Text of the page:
This informative article gives you hints on how to increase your cat’s water consumption, and other tips.
What Are the Dangers If a Cat Does Not Drink Enough Water?
One of the biggest dangers of your cat not consuming enough water is dehydration. Dehydration is when your cat uses or loses more fluids than they take in, which creates an imbalance of water and electrolytes in the body. When this occurs, their bodies are unable to function properly.
How Much Water Cats Should Drink?
Typically, cats need between 3.5–4.5 ounces (about ½ a cup) of water per 5 pounds of body weight per day. If you have a 10-pound cat, they should be consuming between 7–9 ounces (about 1 cup) of water. The key word here is “consume,” since cats don’t need to get their water just by drinking.
A can of wet food is about 70–80% water. So if your cat is eating wet food, which is highly recommended, they might get between 3.85–4.4 ounces of water from a single can (an average 5.5 ounce can). That’s half their daily water right there.
Wet food can be highly beneficial for many reasons. One big reason is that your cat is getting some of their needed daily water, which is particularly critical for cats with kidney disease, diabetes, or urinary tract issues. Additionally, canned food is higher in protein but lower in carbs. This is a big benefit for diabetic cats.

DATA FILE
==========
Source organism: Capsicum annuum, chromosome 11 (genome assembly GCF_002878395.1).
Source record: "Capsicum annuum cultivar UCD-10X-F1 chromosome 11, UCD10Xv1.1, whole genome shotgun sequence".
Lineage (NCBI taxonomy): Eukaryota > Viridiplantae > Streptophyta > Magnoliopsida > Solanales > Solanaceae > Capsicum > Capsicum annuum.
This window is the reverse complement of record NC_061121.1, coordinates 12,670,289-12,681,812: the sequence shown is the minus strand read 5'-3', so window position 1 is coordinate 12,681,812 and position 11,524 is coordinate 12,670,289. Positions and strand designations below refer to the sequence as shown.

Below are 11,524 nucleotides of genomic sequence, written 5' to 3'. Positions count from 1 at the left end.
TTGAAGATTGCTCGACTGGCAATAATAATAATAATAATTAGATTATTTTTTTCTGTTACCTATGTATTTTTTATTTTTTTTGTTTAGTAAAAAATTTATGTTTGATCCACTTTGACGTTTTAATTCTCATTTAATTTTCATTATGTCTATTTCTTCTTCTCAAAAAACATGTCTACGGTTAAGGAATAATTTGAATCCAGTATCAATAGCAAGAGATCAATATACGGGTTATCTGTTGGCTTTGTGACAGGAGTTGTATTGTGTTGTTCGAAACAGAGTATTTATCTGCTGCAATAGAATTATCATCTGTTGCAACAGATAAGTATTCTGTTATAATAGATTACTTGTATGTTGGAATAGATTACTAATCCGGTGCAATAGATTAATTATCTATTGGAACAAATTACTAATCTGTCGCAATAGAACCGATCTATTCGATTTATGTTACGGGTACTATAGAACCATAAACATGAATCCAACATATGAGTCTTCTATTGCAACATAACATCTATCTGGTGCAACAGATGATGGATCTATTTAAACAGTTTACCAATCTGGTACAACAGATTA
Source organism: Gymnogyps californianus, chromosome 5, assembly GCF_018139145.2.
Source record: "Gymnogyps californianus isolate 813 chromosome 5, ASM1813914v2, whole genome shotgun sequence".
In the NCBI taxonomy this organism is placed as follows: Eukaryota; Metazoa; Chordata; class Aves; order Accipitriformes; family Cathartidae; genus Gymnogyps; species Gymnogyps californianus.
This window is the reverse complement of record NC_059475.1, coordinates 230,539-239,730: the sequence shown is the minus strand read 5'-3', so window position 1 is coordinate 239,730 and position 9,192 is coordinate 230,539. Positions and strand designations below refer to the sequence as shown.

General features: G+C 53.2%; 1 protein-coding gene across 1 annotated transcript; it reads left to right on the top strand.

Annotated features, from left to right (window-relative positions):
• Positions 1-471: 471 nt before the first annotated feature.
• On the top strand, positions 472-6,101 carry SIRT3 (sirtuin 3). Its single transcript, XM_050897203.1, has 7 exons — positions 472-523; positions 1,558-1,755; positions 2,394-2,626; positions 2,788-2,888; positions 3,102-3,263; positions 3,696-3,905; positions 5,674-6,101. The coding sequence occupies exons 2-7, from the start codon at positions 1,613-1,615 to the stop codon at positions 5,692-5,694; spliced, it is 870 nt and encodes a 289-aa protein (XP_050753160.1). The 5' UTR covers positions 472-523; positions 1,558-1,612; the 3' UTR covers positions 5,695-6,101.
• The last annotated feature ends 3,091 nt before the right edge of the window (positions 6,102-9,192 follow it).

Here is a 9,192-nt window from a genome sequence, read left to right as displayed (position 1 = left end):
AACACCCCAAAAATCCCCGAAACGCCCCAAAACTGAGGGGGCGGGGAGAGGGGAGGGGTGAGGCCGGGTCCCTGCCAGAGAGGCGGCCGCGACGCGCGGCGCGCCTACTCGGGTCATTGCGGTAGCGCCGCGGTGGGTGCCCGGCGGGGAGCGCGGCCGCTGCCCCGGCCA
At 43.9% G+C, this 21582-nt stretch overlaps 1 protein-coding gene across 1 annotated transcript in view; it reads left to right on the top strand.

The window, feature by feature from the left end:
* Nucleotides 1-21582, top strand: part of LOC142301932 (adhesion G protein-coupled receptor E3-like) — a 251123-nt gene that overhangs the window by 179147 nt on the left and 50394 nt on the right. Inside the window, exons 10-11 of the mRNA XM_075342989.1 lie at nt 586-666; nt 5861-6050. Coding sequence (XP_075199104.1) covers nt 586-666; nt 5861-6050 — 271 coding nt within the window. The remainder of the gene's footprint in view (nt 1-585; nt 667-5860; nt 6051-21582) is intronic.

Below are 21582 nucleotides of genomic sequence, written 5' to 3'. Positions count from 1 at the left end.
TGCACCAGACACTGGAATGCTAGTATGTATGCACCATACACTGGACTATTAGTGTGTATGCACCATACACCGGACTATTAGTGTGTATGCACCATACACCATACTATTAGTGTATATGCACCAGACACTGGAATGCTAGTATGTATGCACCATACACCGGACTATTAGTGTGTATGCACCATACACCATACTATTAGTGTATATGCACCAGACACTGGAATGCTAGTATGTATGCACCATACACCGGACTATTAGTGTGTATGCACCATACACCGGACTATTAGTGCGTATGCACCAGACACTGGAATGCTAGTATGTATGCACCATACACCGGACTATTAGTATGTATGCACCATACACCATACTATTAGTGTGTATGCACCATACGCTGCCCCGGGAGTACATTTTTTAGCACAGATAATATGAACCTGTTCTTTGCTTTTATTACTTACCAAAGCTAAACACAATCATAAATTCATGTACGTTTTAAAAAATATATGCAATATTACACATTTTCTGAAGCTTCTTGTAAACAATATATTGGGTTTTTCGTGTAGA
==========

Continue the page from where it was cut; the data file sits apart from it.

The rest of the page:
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Cat Dehydration: Symptoms, Causes, and Treatments
Is My Cat Dehydrated?
‘Skin tenting’ is a good test to help you determine if your cat is dehydrated. To do this, gently take a small portion of your cat’s skin around their shoulders, pull it up, and then let go.
If your cat is hydrated, the skin will snap back into place quickly. If the skin falls back down slowly, your cat could be dehydrated. If your cat’s skin remains up in a tent position and does not fall back down, it can be a sign of severe dehydration. In cases like this, you should seek medical care for your cat right away.
Let’s Talk About Dry Cat Food & Dehydration
Wet cat food does a pretty good job of recreating the moisture content of whole prey, with can foods tending to come in between 70 and 80 percent moisture, and pouch or tray foods at 75 and 85. When it comes to dry foods, however, production processes leave kibbles with a measly 5 to 15 percent moisture.
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5 Signs of Dehydration in Cats
Symptoms of Dehydration
- Low energy. Even though cats are known for sleeping a lot, a dehydrated cat may appear listless. It’s crucial to pay attention to any change in your cat’s typical activity level. You know your cat – use that knowledge.
- Loss of appetite. It’s common for a cat to reject food because of feeling queasy and may even start vomiting. This can lead to even more severe dehydration.
- Panting. If your cat is panting it indicates overheating, pain or other underlying medical concern. Panting is not normal in cats.
- Pale, sticky gums/thick saliva. Normally, gums should be moist and pink, and the cat’s saliva is thin. When dehydrated, the saliva is thick and rope-like. The gums are also pale, dry, and tacky. If you gently press on the gums in a hydrated cat, a small white patch appears and then quickly disappears. If the cat is dehydrated, the pink color doesn’t quickly reappear.
- Sunken eyes. When dehydrated, a cat’s normally bright eyes appear dull and sunken into their sockets.